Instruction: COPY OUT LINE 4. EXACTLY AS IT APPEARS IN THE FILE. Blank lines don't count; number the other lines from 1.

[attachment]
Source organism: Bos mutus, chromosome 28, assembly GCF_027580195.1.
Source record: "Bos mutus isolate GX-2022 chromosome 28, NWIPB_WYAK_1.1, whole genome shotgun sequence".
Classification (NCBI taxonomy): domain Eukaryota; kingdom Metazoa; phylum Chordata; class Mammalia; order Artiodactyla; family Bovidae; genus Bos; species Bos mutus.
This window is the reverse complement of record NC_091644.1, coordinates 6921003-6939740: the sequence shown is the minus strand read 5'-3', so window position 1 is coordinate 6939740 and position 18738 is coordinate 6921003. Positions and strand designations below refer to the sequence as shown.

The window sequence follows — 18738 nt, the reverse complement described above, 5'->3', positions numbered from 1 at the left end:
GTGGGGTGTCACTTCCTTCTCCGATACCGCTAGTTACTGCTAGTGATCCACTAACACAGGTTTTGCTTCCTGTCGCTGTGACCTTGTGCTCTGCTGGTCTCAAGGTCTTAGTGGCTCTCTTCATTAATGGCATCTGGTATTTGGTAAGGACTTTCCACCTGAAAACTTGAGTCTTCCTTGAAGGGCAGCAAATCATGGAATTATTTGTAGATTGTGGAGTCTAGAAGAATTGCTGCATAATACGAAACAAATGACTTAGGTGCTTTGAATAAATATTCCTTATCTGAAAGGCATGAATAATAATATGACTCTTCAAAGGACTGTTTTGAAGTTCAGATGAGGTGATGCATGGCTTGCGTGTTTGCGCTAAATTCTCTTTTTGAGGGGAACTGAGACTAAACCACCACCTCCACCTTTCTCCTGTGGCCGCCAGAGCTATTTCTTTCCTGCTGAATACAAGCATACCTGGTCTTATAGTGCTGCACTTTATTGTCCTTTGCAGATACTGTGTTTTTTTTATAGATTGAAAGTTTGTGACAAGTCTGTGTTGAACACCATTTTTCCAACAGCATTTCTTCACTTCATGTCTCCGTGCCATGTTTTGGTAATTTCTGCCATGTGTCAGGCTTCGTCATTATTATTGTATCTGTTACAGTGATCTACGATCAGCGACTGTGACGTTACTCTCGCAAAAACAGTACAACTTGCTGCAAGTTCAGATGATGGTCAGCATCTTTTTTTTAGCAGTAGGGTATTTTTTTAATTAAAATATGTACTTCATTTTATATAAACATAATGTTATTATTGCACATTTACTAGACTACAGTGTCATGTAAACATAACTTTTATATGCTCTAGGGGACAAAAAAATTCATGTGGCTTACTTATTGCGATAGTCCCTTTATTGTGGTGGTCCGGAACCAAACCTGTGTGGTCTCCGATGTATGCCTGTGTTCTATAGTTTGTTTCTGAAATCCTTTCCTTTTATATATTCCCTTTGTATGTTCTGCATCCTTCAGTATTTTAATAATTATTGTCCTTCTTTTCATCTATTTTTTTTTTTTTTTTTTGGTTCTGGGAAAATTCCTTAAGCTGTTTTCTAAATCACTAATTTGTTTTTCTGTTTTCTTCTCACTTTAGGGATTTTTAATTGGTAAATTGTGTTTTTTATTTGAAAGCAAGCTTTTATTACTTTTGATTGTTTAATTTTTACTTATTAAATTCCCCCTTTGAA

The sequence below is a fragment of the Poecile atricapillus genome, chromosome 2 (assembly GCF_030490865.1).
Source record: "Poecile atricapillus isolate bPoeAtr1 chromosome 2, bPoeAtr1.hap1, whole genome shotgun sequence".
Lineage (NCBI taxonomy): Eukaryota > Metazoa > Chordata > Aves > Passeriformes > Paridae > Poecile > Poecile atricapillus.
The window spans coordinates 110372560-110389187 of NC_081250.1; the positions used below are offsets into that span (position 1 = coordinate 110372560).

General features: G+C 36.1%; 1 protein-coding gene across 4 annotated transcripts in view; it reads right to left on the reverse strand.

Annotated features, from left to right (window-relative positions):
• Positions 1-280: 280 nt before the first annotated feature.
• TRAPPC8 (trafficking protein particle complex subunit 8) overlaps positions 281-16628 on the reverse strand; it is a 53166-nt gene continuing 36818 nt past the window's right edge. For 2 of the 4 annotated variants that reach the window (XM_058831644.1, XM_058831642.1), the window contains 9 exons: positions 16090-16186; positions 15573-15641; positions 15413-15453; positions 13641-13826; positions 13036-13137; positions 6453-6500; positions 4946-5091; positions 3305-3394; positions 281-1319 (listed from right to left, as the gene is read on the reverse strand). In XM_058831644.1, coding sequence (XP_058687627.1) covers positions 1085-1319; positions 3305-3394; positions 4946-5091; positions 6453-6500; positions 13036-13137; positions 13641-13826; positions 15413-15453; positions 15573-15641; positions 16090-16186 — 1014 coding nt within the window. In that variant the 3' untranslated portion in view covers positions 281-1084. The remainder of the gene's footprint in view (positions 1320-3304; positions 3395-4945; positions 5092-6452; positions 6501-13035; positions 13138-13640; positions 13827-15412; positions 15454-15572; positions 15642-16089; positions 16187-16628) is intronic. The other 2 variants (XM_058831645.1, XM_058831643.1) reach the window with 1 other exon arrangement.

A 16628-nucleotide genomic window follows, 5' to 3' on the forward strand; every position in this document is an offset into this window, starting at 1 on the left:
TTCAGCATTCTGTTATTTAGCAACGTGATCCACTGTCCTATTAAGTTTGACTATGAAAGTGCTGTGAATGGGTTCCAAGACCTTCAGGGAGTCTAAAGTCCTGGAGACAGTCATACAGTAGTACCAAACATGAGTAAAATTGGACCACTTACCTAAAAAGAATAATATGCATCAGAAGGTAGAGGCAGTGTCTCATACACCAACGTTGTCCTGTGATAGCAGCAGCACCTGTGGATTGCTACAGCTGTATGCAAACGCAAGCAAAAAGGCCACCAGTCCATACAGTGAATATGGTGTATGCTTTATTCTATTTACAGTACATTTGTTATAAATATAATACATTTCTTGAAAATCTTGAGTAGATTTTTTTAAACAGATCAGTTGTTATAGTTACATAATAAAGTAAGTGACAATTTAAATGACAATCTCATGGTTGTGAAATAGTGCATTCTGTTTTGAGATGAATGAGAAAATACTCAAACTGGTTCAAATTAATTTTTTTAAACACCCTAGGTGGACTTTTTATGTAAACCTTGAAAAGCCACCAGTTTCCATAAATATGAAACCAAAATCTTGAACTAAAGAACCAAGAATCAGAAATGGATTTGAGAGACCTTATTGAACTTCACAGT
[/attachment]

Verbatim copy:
This window is the reverse complement of record NC_091644.1, coordinates 6921003-6939740: the sequence shown is the minus strand read 5'-3', so window position 1 is coordinate 6939740 and position 18738 is coordinate 6921003. Positions and strand designations below refer to the sequence as shown.